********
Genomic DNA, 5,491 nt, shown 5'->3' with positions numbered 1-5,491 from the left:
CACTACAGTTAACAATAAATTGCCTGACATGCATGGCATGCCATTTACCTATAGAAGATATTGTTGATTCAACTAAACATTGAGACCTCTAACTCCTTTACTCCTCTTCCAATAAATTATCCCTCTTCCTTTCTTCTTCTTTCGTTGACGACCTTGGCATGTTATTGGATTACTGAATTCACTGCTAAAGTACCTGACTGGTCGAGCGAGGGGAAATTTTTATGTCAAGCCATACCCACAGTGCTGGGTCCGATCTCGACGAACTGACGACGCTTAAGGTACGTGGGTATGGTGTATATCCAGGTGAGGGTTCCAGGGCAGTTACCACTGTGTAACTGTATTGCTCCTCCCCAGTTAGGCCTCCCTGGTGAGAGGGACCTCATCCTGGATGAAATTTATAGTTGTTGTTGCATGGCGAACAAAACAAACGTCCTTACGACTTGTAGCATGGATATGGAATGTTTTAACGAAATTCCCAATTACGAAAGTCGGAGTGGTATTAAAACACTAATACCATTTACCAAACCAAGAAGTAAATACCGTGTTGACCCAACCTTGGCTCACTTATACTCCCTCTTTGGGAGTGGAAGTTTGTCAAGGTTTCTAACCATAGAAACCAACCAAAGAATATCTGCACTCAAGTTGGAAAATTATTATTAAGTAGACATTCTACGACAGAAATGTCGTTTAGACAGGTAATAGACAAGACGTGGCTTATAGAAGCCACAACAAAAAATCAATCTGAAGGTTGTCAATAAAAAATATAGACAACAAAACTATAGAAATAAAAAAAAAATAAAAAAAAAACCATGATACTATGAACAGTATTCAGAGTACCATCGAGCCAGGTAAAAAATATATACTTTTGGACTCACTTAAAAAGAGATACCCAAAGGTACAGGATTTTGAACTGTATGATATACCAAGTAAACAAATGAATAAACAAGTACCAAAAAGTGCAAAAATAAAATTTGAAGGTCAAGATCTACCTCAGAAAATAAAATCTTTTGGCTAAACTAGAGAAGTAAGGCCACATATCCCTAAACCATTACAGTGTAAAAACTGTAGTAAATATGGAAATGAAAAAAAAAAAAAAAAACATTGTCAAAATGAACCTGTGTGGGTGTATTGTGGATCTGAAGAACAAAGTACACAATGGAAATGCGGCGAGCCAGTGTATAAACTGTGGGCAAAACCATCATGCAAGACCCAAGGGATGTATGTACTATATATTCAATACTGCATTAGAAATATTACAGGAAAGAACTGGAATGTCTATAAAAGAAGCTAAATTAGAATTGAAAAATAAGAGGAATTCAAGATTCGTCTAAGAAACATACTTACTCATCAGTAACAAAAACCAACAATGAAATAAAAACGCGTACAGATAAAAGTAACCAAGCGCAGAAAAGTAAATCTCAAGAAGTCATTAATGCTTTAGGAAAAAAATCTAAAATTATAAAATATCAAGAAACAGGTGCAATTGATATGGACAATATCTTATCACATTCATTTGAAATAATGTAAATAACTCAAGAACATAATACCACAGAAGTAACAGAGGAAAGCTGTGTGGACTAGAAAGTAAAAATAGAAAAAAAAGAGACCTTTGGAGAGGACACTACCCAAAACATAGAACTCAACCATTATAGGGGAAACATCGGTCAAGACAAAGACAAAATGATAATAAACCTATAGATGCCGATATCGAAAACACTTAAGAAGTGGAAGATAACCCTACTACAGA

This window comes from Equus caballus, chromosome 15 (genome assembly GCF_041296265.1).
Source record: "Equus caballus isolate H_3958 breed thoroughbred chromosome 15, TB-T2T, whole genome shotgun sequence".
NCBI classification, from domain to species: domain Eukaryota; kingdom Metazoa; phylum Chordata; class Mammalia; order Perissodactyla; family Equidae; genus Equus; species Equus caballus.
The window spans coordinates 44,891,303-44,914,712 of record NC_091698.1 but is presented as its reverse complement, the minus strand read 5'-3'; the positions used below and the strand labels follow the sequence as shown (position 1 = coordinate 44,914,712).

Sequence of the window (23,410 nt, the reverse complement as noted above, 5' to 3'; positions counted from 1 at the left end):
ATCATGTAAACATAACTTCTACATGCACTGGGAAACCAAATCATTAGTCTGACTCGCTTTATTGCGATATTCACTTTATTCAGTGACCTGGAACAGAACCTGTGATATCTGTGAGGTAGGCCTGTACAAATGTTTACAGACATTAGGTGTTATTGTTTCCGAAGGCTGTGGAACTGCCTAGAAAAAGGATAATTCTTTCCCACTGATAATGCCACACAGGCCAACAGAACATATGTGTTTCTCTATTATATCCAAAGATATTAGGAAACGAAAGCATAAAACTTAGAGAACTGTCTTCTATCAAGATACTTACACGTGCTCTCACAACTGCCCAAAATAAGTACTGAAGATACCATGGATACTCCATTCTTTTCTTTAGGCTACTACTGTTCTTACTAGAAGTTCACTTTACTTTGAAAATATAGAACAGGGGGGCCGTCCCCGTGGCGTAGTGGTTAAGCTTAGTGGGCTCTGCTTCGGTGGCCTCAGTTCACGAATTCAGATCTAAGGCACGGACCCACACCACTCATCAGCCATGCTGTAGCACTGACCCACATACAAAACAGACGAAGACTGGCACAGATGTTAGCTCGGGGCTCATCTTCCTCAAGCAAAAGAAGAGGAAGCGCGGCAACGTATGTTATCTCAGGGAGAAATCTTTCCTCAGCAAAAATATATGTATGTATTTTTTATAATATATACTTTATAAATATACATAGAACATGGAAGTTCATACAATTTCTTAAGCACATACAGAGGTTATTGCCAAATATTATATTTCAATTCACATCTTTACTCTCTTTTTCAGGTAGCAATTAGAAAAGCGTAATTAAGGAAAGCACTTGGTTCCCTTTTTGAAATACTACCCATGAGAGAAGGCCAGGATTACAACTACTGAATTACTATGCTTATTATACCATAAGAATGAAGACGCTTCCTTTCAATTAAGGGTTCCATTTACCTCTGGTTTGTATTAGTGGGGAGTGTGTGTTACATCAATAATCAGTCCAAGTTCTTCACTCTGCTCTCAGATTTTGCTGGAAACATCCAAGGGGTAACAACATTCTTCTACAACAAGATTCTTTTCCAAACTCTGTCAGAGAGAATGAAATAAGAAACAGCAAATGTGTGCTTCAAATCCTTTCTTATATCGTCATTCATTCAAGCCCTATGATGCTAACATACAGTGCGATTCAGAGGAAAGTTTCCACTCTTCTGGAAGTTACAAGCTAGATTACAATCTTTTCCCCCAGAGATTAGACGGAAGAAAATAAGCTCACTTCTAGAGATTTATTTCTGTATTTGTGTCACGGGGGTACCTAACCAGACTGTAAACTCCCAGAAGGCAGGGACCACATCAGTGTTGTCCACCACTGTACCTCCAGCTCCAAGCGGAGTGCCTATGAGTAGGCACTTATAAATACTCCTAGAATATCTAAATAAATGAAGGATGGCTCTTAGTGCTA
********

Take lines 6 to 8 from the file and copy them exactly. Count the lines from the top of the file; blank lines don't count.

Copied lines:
The window spans coordinates 44,891,303-44,914,712 of record NC_091698.1 but is presented as its reverse complement, the minus strand read 5'-3'; the positions used below and the strand labels follow the sequence as shown (position 1 = coordinate 44,914,712).

Sequence of the window (23,410 nt, the reverse complement as noted above, 5' to 3'; positions counted from 1 at the left end):
ATCATGTAAACATAACTTCTACATGCACTGGGAAACCAAATCATTAGTCTGACTCGCTTTATTGCGATATTCACTTTATTCAGTGACCTGGAACAGAACCTGTGATATCTGTGAGGTAGGCCTGTACAAATGTTTACAGACATTAGGTGTTATTGTTTCCGAAGGCTGTGGAACTGCCTAGAAAAAGGATAATTCTTTCCCACTGATAATGCCACACAGGCCAACAGAACATATGTGTTTCTCTATTATATCCAAAGATATTAGGAAACGAAAGCATAAAACTTAGAGAACTGTCTTCTATCAAGATACTTACACGTGCTCTCACAACTGCCCAAAATAAGTACTGAAGATACCATGGATACTCCATTCTTTTCTTTAGGCTACTACTGTTCTTACTAGAAGTTCACTTTACTTTGAAAATATAGAACAGGGGGGCCGTCCCCGTGGCGTAGTGGTTAAGCTTAGTGGGCTCTGCTTCGGTGGCCTCAGTTCACGAATTCAGATCTAAGGCACGGACCCACACCACTCATCAGCCATGCTGTAGCACTGACCCACATACAAAACAGACGAAGACTGGCACAGATGTTAGCTCGGGGCTCATCTTCCTCAAGCAAAAGAAGAGGAAGCGCGGCAACGTATGTTATCTCAGGGAGAAATCTTTCCTCAGCAAAAATATATGTATGTATTTTTTATAATATATACTTTATAAATATACATAGAACATGGAAGTTCATACAATTTCTTAAGCACATACAGAGGTTATTGCCAAATATTATATTTCAATTCACATCTTTACTCTCTTTTTCAGGTAGCAATTAGAAAAGCGTAATTAAGGAAAGCACTTGGTTCCCTTTTTGAAATACTACCCATGAGAGAAGGCCAGGATTACAACTACTGAATTACTATGCTTATTATACCATAAGAATGAAGACGCTTCCTTTCAATTAAGGGTTCCATTTACCTCTGGTTTGTATTAGTGGGGAGTGTGTGTTACATCAATAATCAGTCCAAGTTCTTCACTCTGCTCTCAGATTTTGCTGGAAACATCCAAGGGGTAACAACATTCTTCTACAACAAGATTCTTTTCCAAACTCTGTCAGAGAGAATGAAATAAGAAACAGCAAATGTGTGCTTCAAATCCTTTCTTATATCGTCATTCATTCAAGCCCTATGATGCTAACATACAGTGCGATTCAGAGGAAAGTTTCCACTCTTCTGGAAGTTACAAGCTAGATTACAATCTTTTCCCCCAGAGATTAGACGGAAGAAAATAAGCTCACTTCTAGAGATTTATTTCTGTATTTGTGTCACGGGGGTACCTAACCAGACTGTAAACTCCCAGAAGGCAGGGACCACATCAGTGTTGTCCACCACTGTACCTCCAGCTCCAAGCGGAGTGCCTATGAGTAGGCACTTATAAATACTCCTAGAATATCTAAATAAATGAAGGATGGCTCTTAGTGCTA